A university building in Peru designed by a female-led Irish firm has won the first Royal Institute of British Architects global architecture prize, BBC reports.

 

The Universidad de Ingenieria y Tecnologia (UTEC) in Lima was described by Riba as "inspirational" and a "bold new addition to the city skyline".

 

The engineering university was chosen from a shortlist of six, including work by the late Dame Zaha Hadid.

 

The prize is open to any qualified architect in the world.

 

It was set up to "celebrate civil architecture that empowers people and societies to innovate and progress", Riba said.

 

The high-rise UTEC building, designed by Dublin-based Grafton Architects, was described by the Riba jury as "a series of landscaped terraces with clefts, overhangs and grottos" which resembles a "modern day Machu Picchu".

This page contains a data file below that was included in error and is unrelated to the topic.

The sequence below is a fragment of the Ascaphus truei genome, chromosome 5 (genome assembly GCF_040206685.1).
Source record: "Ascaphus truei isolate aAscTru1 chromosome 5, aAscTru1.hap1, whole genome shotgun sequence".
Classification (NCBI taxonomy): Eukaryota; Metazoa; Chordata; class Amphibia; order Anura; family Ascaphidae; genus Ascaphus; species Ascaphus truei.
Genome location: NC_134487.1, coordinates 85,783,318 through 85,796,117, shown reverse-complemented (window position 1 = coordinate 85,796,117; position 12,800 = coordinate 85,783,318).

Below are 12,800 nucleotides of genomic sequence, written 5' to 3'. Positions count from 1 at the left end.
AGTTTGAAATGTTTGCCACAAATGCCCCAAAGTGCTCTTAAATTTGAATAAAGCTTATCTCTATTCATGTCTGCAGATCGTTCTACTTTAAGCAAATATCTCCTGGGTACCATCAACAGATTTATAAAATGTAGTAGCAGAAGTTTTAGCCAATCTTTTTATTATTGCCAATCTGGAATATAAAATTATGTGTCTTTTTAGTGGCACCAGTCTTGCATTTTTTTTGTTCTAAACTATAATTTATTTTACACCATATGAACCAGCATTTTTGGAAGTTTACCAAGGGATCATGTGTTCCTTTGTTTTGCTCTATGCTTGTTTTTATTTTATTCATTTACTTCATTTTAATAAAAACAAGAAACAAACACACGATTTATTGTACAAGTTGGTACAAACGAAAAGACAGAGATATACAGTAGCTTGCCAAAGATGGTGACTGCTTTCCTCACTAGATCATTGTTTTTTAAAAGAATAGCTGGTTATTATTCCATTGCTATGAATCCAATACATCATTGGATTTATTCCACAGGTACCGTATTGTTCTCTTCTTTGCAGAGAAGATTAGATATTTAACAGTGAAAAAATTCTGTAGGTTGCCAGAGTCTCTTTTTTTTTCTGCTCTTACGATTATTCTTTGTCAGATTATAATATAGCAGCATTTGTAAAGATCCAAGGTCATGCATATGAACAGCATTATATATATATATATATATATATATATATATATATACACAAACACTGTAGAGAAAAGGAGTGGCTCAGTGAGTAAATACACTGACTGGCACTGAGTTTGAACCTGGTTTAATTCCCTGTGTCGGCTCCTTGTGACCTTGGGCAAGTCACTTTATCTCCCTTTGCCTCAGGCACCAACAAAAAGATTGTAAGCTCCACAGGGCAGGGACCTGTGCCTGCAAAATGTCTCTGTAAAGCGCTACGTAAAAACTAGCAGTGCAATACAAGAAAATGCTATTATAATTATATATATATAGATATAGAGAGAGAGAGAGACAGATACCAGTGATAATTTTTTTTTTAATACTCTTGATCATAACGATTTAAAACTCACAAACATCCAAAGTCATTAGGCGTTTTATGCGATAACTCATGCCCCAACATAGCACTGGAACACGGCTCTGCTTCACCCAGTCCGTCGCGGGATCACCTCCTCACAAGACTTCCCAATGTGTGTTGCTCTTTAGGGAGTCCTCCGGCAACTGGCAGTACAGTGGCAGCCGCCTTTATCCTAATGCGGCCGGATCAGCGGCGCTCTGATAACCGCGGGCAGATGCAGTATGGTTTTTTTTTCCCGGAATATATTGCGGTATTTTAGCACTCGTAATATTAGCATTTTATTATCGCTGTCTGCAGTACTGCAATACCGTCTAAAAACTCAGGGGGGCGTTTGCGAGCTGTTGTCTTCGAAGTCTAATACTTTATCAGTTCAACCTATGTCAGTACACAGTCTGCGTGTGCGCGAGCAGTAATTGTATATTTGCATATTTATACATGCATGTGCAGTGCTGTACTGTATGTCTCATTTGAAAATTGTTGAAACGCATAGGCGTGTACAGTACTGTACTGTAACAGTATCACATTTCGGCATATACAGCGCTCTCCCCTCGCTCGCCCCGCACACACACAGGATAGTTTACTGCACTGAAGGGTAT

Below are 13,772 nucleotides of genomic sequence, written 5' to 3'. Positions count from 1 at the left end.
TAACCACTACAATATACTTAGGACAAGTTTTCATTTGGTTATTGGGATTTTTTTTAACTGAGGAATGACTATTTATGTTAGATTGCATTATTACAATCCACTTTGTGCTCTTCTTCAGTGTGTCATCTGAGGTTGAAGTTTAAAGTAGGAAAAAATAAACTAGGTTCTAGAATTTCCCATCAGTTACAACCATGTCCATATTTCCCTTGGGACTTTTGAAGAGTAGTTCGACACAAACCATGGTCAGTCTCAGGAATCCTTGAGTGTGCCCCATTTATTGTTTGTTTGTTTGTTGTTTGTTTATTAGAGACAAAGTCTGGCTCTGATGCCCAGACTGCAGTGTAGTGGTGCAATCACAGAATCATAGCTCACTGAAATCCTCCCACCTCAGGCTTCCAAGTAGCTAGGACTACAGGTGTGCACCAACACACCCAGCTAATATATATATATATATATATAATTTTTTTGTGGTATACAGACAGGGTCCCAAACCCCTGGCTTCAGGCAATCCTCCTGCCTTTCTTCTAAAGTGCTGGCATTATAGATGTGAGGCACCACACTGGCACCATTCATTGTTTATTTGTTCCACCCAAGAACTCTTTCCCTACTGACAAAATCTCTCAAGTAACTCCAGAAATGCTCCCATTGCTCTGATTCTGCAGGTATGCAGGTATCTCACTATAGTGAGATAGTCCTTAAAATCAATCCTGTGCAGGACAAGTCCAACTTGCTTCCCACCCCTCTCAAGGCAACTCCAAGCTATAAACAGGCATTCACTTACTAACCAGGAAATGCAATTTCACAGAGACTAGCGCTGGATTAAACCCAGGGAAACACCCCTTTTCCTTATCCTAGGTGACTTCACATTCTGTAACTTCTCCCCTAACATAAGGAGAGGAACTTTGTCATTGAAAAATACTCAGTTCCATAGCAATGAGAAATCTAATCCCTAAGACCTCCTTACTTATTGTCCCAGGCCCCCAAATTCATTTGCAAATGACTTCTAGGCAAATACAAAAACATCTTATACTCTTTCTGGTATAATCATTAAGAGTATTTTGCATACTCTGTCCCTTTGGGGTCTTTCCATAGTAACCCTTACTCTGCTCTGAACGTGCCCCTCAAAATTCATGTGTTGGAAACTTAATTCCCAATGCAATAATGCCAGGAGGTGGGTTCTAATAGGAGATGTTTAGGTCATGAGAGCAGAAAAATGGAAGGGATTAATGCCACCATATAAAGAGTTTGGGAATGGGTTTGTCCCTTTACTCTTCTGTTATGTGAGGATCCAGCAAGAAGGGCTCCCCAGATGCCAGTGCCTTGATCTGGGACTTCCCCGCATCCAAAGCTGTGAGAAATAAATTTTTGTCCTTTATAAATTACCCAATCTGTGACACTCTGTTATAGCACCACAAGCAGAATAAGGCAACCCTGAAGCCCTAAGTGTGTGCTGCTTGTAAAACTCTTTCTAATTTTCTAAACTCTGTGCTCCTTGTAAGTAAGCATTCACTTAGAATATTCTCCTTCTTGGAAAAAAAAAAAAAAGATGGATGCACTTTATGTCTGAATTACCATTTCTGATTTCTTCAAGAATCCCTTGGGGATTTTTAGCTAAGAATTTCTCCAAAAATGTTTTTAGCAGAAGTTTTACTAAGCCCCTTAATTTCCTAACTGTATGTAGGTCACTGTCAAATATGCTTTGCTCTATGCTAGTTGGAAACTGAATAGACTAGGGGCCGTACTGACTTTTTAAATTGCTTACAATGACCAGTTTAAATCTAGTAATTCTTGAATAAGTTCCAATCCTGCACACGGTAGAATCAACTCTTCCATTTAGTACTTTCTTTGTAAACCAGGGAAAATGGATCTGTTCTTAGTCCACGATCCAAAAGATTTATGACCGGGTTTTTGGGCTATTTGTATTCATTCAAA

The panel, chaired by Lord Rogers, said it was "an exceptional example of civil architecture - a building designed with people at its heart".

 

The jury added: "Grafton Architects have created a new way to think about a university campus, with a distinctive 'vertical campus' structure responding to the temperate climatic conditions and referencing Peru's terrain and heritage."

 

The university is situated on the edge of a ravine in the Barranco district of Lima and is said to blend into its surroundings by "mirroring the organic curve of the landscape" while also "accommodating itself in the city".

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